It should be noted that both the political right and left are guilty of the politicisation of science, even as they blame each other for this crime. So, if as Pielke points out the politicisation of science is a fact of life, what should our response to this state of affairs look like?

For the Christian, both science and politics are moral activities that should be carried out in the service of the truth. While the politicisation of science cannot be entirely avoided, one should nonetheless always strive for an ever-greater objectivity and truthfulness.

To begin with, scientists should be more self-conscious of their political commitments and scrupulously avoid conflating science with ideology in a way that is misleading.

In addition, scientists should also make it clear to the public when they are engaged in advocacy. And instead of merely championing a particular cause, scientists should clarify how the data allows for a variety of policy choices.

Pielke and others have argued that both scientists and politicians must understand the difference between politics and policy. The political perspective is necessarily narrow, limiting the range of alternatives as it pursues a particular agenda and desired outcome.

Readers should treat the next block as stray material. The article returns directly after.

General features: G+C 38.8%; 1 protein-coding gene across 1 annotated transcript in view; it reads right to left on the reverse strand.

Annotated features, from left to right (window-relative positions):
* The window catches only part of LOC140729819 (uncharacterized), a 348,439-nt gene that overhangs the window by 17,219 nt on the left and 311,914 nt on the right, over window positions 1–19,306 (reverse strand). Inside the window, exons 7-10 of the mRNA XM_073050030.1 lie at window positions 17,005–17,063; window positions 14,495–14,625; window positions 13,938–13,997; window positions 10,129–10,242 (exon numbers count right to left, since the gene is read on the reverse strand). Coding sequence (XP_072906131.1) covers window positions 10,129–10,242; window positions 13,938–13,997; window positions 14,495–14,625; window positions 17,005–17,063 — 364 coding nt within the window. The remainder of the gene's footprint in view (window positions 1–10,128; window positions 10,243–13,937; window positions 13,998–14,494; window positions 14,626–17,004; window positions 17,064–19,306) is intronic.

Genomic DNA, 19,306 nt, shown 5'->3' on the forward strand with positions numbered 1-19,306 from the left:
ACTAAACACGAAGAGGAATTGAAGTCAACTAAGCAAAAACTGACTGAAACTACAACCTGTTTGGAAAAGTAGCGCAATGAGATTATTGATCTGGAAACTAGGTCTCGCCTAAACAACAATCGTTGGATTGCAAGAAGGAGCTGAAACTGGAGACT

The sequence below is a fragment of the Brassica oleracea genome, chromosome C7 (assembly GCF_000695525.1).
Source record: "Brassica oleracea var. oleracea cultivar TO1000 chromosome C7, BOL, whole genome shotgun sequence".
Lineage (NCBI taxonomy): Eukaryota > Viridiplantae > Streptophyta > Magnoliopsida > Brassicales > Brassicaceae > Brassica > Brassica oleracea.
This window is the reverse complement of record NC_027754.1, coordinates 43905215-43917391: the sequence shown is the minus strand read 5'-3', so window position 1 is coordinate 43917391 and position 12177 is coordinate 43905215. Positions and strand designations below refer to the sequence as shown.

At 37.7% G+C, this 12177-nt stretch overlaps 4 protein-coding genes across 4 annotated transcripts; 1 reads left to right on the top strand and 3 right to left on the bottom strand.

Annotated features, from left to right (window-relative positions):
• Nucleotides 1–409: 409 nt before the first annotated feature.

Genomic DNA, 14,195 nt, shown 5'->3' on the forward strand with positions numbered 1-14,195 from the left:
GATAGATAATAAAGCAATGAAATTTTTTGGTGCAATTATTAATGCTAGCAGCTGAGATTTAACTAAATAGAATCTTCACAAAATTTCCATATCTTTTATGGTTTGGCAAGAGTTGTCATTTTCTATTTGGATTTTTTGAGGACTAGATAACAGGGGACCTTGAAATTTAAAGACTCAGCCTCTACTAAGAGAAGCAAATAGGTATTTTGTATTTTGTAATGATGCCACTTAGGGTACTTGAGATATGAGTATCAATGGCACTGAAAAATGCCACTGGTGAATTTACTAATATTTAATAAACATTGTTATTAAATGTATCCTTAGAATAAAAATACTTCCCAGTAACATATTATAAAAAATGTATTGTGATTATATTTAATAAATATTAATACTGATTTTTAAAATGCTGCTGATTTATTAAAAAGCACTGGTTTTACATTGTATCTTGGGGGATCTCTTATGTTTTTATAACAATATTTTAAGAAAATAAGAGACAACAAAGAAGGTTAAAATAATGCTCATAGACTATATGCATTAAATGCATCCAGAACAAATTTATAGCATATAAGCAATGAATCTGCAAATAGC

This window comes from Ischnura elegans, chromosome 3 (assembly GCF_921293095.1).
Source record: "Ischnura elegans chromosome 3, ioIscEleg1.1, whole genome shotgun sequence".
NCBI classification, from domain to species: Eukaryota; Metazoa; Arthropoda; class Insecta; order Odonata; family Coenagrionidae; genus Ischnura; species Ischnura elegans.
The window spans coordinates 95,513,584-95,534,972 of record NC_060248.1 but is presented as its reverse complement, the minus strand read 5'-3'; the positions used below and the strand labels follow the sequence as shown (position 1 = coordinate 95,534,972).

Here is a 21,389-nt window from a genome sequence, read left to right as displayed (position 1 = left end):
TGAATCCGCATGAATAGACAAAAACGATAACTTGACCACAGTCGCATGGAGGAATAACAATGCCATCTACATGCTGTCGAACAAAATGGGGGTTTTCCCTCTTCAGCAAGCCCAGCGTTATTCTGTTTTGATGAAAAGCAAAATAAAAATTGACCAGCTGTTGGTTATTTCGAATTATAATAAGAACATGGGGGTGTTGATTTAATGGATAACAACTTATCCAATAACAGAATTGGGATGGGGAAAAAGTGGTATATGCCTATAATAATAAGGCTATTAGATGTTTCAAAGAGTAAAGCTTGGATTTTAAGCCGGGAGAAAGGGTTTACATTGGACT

However, as Pielke explains in an article entitled, ‘When Scientists Politicise Science’, ‘For science, a policy perspective implies increasing or elucidating the range of alternatives available to decision-makers by clearly associating the existing state of scientific knowledge with a range of choices’.

One way in which science can be depoliticised, Pielke suggests, is to ‘ask scientists to participate in the process of connecting science with policy alternatives, to explicitly consider what alternatives are and are not consistent with scientific understandings in relation to different valued outcomes’.

Finally, both scientists and politicians need to achieve a more realistic appreciation of the possibilities and limits of science. Sobriety is the best response to scientism’s distorting portrayal of science and its alleged omnicompetence.

A sober appreciation of science would lead us to conclude that although science is helpful in many ways, it can never be the sufficient basis for solving the world’s problems. By itself, science cannot even resolve political debates on important issues.

To accord science with the competence it does not in fact possess and to use it for political ends is to court disaster for the human community.

As Daniel Kemmis perceptively argues: ‘… the repeated invocation of good science as the key to resolving complex ecosystem problems has itself become bad science. What is infinitely worse is that this bad science is all too readily made the servant of bad government’.


Dr Roland Chia is Chew Hock Hin Professor of Christian Doctrine at Trinity Theological College and Theological and Research Advisor for the Ethos Institute for Public Christianity.